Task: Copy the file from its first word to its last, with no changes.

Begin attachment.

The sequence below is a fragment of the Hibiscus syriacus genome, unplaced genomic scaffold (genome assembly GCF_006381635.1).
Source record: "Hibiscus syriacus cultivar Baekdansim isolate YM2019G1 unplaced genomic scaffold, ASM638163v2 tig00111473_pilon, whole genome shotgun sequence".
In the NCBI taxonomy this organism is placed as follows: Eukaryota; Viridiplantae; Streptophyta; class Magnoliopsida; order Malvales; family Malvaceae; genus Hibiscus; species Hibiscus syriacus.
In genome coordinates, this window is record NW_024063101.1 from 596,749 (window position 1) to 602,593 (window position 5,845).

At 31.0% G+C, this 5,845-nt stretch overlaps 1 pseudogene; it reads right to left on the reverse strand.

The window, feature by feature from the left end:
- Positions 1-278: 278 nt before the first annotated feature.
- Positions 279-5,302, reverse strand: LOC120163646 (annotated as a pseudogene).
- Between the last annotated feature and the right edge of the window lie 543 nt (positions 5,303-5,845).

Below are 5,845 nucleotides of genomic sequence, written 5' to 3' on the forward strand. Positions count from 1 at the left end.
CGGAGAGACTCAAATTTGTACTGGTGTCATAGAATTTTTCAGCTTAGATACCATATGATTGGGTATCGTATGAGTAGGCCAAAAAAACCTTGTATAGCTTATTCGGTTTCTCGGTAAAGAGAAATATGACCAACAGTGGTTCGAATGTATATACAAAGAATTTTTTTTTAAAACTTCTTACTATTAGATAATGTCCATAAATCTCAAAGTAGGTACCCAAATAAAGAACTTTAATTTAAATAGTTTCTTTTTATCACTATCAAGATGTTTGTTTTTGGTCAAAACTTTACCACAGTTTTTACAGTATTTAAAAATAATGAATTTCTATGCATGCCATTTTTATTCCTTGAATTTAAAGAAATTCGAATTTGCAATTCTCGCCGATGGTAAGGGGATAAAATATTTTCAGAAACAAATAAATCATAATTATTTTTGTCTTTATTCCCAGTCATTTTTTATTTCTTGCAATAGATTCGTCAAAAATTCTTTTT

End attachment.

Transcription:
The sequence below is a fragment of the Hibiscus syriacus genome, unplaced genomic scaffold (genome assembly GCF_006381635.1).
Source record: "Hibiscus syriacus cultivar Baekdansim isolate YM2019G1 unplaced genomic scaffold, ASM638163v2 tig00111473_pilon, whole genome shotgun sequence".
In the NCBI taxonomy this organism is placed as follows: Eukaryota; Viridiplantae; Streptophyta; class Magnoliopsida; order Malvales; family Malvaceae; genus Hibiscus; species Hibiscus syriacus.
In genome coordinates, this window is record NW_024063101.1 from 596,749 (window position 1) to 602,593 (window position 5,845).

At 31.0% G+C, this 5,845-nt stretch overlaps 1 pseudogene; it reads right to left on the reverse strand.

The window, feature by feature from the left end:
- Positions 1-278: 278 nt before the first annotated feature.
- Positions 279-5,302, reverse strand: LOC120163646 (annotated as a pseudogene).
- Between the last annotated feature and the right edge of the window lie 543 nt (positions 5,303-5,845).

Below are 5,845 nucleotides of genomic sequence, written 5' to 3' on the forward strand. Positions count from 1 at the left end.
CGGAGAGACTCAAATTTGTACTGGTGTCATAGAATTTTTCAGCTTAGATACCATATGATTGGGTATCGTATGAGTAGGCCAAAAAAACCTTGTATAGCTTATTCGGTTTCTCGGTAAAGAGAAATATGACCAACAGTGGTTCGAATGTATATACAAAGAATTTTTTTTTAAAACTTCTTACTATTAGATAATGTCCATAAATCTCAAAGTAGGTACCCAAATAAAGAACTTTAATTTAAATAGTTTCTTTTTATCACTATCAAGATGTTTGTTTTTGGTCAAAACTTTACCACAGTTTTTACAGTATTTAAAAATAATGAATTTCTATGCATGCCATTTTTATTCCTTGAATTTAAAGAAATTCGAATTTGCAATTCTCGCCGATGGTAAGGGGATAAAATATTTTCAGAAACAAATAAATCATAATTATTTTTGTCTTTATTCCCAGTCATTTTTTATTTCTTGCAATAGATTCGTCAAAAATTCTTTTT